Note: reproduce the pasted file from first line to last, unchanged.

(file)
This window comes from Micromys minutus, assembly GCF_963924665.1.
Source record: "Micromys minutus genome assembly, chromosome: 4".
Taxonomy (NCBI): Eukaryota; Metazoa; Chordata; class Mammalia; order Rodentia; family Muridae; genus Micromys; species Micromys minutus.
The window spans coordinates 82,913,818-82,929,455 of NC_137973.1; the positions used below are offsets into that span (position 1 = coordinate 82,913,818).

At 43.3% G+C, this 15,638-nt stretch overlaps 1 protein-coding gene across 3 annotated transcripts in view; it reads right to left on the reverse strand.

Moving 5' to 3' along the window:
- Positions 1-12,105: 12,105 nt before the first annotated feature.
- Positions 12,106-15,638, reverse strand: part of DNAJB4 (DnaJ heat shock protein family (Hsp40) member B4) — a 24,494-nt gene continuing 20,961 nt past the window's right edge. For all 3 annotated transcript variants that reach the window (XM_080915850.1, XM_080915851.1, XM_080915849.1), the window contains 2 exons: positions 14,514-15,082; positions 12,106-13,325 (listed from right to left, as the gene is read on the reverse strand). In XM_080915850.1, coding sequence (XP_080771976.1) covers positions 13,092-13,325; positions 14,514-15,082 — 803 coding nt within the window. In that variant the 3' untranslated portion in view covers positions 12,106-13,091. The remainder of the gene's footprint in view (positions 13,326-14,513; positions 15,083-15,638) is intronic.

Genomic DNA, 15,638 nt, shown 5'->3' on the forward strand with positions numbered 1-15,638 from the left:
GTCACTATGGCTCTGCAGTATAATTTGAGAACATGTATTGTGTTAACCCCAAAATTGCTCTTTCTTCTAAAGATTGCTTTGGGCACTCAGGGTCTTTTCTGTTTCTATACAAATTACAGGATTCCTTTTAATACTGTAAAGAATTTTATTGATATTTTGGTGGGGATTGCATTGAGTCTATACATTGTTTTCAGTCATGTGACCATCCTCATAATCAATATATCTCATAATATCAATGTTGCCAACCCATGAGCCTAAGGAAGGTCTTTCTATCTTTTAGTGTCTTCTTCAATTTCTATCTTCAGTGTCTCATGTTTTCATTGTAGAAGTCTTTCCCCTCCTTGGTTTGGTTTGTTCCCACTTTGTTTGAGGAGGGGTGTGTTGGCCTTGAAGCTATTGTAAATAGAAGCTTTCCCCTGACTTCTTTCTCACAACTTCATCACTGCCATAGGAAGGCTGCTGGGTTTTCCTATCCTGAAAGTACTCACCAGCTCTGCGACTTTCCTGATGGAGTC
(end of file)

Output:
This window comes from Micromys minutus, assembly GCF_963924665.1.
Source record: "Micromys minutus genome assembly, chromosome: 4".
Taxonomy (NCBI): Eukaryota; Metazoa; Chordata; class Mammalia; order Rodentia; family Muridae; genus Micromys; species Micromys minutus.
The window spans coordinates 82,913,818-82,929,455 of NC_137973.1; the positions used below are offsets into that span (position 1 = coordinate 82,913,818).

At 43.3% G+C, this 15,638-nt stretch overlaps 1 protein-coding gene across 3 annotated transcripts in view; it reads right to left on the reverse strand.

Moving 5' to 3' along the window:
- Positions 1-12,105: 12,105 nt before the first annotated feature.
- Positions 12,106-15,638, reverse strand: part of DNAJB4 (DnaJ heat shock protein family (Hsp40) member B4) — a 24,494-nt gene continuing 20,961 nt past the window's right edge. For all 3 annotated transcript variants that reach the window (XM_080915850.1, XM_080915851.1, XM_080915849.1), the window contains 2 exons: positions 14,514-15,082; positions 12,106-13,325 (listed from right to left, as the gene is read on the reverse strand). In XM_080915850.1, coding sequence (XP_080771976.1) covers positions 13,092-13,325; positions 14,514-15,082 — 803 coding nt within the window. In that variant the 3' untranslated portion in view covers positions 12,106-13,091. The remainder of the gene's footprint in view (positions 13,326-14,513; positions 15,083-15,638) is intronic.

Genomic DNA, 15,638 nt, shown 5'->3' on the forward strand with positions numbered 1-15,638 from the left:
GTCACTATGGCTCTGCAGTATAATTTGAGAACATGTATTGTGTTAACCCCAAAATTGCTCTTTCTTCTAAAGATTGCTTTGGGCACTCAGGGTCTTTTCTGTTTCTATACAAATTACAGGATTCCTTTTAATACTGTAAAGAATTTTATTGATATTTTGGTGGGGATTGCATTGAGTCTATACATTGTTTTCAGTCATGTGACCATCCTCATAATCAATATATCTCATAATATCAATGTTGCCAACCCATGAGCCTAAGGAAGGTCTTTCTATCTTTTAGTGTCTTCTTCAATTTCTATCTTCAGTGTCTCATGTTTTCATTGTAGAAGTCTTTCCCCTCCTTGGTTTGGTTTGTTCCCACTTTGTTTGAGGAGGGGTGTGTTGGCCTTGAAGCTATTGTAAATAGAAGCTTTCCCCTGACTTCTTTCTCACAACTTCATCACTGCCATAGGAAGGCTGCTGGGTTTTCCTATCCTGAAAGTACTCACCAGCTCTGCGACTTTCCTGATGGAGTC